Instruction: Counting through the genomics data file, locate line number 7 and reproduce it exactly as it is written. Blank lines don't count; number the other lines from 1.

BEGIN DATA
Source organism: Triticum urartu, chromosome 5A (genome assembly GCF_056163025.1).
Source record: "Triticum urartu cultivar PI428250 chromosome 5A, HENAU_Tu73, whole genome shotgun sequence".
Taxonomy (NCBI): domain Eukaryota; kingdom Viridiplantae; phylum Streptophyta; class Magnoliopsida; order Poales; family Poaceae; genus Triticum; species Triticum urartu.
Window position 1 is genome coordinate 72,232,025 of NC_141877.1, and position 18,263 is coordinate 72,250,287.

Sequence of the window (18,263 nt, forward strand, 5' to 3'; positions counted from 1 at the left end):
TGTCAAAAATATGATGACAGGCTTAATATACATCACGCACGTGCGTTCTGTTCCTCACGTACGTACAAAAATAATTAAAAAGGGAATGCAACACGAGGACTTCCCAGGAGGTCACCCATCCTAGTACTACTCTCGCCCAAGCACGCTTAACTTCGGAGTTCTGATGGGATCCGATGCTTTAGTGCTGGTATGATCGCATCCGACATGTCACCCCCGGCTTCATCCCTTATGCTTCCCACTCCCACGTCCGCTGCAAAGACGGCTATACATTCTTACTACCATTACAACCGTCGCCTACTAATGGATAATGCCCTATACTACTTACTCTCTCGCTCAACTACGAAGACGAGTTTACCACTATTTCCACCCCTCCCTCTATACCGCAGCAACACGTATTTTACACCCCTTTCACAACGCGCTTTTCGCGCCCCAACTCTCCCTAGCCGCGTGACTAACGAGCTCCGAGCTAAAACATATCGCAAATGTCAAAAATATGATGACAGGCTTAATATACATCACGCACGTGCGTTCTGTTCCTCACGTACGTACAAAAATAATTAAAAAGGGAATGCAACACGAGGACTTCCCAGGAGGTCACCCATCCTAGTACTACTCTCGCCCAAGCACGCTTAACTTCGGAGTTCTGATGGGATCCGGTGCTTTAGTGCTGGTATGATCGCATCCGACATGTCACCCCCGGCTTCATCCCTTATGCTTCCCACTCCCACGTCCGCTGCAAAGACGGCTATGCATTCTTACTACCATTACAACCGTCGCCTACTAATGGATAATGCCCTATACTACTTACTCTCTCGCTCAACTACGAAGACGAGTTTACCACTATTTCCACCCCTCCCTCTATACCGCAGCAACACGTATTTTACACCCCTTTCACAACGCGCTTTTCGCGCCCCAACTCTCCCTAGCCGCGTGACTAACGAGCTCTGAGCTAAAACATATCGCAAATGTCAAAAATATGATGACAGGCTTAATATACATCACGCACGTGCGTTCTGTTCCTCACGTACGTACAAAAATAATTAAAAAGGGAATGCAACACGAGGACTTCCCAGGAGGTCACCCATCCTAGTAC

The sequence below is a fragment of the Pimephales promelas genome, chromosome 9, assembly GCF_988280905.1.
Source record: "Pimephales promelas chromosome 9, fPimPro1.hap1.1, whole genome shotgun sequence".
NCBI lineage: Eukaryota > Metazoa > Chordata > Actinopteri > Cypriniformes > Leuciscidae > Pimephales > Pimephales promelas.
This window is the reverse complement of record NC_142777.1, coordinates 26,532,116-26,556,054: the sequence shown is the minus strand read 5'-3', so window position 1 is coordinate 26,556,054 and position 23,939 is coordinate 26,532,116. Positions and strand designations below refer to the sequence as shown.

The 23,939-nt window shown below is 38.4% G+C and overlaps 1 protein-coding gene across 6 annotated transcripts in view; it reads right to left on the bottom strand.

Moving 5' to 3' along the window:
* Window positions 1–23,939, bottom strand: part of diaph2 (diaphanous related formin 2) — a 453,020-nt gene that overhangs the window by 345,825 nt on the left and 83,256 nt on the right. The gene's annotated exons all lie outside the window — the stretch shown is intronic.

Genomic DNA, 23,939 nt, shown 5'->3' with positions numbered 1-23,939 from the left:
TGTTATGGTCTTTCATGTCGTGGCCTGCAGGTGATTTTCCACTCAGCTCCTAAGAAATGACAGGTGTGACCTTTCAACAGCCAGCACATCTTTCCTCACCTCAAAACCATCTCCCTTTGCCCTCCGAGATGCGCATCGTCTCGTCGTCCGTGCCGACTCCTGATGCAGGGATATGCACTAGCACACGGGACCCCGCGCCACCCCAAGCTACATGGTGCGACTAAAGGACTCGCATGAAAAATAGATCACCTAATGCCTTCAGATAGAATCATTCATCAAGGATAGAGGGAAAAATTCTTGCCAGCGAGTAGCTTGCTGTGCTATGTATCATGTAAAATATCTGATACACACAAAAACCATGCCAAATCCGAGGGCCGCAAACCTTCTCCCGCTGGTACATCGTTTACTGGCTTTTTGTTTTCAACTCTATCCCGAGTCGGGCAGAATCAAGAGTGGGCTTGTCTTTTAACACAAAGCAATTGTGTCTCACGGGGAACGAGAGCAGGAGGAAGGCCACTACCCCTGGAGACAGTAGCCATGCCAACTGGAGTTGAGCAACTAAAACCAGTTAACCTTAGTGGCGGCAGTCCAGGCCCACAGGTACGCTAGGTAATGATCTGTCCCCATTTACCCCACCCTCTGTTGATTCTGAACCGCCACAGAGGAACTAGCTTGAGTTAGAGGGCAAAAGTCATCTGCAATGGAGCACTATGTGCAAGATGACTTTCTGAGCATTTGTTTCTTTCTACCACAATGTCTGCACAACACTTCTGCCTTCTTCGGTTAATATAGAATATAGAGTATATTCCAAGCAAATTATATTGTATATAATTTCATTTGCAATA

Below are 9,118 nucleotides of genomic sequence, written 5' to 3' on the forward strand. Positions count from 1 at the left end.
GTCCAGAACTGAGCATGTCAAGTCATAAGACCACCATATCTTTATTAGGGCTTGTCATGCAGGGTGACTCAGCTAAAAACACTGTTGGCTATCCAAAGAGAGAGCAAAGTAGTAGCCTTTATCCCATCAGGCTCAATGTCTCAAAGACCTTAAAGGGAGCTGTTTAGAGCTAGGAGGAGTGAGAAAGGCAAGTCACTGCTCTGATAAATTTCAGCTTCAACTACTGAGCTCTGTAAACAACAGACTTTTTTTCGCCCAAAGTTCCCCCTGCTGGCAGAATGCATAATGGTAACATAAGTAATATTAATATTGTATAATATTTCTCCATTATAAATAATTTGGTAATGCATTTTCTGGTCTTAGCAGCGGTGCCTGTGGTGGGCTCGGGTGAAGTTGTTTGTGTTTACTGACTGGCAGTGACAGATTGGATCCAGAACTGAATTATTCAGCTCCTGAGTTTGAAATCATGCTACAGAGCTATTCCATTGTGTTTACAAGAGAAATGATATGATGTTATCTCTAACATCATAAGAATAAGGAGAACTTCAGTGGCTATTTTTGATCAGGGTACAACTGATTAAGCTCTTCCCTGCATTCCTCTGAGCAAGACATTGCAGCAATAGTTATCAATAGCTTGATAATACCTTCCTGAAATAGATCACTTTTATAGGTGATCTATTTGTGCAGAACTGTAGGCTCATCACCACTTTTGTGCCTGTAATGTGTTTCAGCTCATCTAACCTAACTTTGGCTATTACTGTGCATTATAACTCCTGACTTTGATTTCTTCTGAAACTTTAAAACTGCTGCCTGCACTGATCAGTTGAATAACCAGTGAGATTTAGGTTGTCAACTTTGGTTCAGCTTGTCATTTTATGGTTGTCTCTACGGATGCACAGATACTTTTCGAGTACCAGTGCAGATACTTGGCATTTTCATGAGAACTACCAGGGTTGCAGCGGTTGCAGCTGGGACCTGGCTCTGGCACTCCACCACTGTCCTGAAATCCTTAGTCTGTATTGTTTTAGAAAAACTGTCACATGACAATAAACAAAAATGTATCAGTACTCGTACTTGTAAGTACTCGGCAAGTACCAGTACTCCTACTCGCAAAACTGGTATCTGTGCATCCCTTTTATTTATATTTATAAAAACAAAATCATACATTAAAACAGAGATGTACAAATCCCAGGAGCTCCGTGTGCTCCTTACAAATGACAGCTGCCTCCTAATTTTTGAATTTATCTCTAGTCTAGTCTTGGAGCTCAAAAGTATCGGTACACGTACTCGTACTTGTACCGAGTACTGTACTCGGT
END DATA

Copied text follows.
The sequence below is a fragment of the Pimephales promelas genome, chromosome 9, assembly GCF_988280905.1.